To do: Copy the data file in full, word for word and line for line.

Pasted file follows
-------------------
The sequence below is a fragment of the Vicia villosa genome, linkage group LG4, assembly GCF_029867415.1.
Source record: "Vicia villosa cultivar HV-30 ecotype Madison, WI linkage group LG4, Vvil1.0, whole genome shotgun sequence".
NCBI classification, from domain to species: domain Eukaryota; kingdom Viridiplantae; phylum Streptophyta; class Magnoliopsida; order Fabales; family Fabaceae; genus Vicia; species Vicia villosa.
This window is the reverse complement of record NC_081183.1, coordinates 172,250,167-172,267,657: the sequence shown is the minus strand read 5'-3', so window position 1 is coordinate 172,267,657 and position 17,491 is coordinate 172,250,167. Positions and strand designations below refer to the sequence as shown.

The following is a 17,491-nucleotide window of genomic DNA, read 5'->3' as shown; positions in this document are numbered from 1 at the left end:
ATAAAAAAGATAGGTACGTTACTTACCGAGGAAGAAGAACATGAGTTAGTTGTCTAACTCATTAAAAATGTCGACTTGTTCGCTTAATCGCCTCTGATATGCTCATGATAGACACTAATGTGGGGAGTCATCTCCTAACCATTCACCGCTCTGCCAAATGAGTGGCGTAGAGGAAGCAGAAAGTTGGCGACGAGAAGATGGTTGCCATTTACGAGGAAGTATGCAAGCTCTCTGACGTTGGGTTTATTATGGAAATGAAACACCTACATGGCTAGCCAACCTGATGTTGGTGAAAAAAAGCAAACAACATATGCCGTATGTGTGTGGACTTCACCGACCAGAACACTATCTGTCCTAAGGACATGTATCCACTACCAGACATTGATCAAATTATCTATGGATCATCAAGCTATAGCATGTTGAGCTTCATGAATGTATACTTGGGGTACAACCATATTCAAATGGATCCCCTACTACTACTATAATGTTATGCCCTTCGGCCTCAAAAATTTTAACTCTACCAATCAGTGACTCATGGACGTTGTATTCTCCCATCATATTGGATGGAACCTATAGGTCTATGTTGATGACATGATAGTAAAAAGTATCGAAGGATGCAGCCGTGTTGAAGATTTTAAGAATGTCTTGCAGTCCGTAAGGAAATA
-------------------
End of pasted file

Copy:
The sequence below is a fragment of the Vicia villosa genome, linkage group LG4, assembly GCF_029867415.1.
Source record: "Vicia villosa cultivar HV-30 ecotype Madison, WI linkage group LG4, Vvil1.0, whole genome shotgun sequence".
NCBI classification, from domain to species: domain Eukaryota; kingdom Viridiplantae; phylum Streptophyta; class Magnoliopsida; order Fabales; family Fabaceae; genus Vicia; species Vicia villosa.
This window is the reverse complement of record NC_081183.1, coordinates 172,250,167-172,267,657: the sequence shown is the minus strand read 5'-3', so window position 1 is coordinate 172,267,657 and position 17,491 is coordinate 172,250,167. Positions and strand designations below refer to the sequence as shown.

The following is a 17,491-nucleotide window of genomic DNA, read 5'->3' as shown; positions in this document are numbered from 1 at the left end:
ATAAAAAAGATAGGTACGTTACTTACCGAGGAAGAAGAACATGAGTTAGTTGTCTAACTCATTAAAAATGTCGACTTGTTCGCTTAATCGCCTCTGATATGCTCATGATAGACACTAATGTGGGGAGTCATCTCCTAACCATTCACCGCTCTGCCAAATGAGTGGCGTAGAGGAAGCAGAAAGTTGGCGACGAGAAGATGGTTGCCATTTACGAGGAAGTATGCAAGCTCTCTGACGTTGGGTTTATTATGGAAATGAAACACCTACATGGCTAGCCAACCTGATGTTGGTGAAAAAAAGCAAACAACATATGCCGTATGTGTGTGGACTTCACCGACCAGAACACTATCTGTCCTAAGGACATGTATCCACTACCAGACATTGATCAAATTATCTATGGATCATCAAGCTATAGCATGTTGAGCTTCATGAATGTATACTTGGGGTACAACCATATTCAAATGGATCCCCTACTACTACTATAATGTTATGCCCTTCGGCCTCAAAAATTTTAACTCTACCAATCAGTGACTCATGGACGTTGTATTCTCCCATCATATTGGATGGAACCTATAGGTCTATGTTGATGACATGATAGTAAAAAGTATCGAAGGATGCAGCCGTGTTGAAGATTTTAAGAATGTCTTGCAGTCCGTAAGGAAATA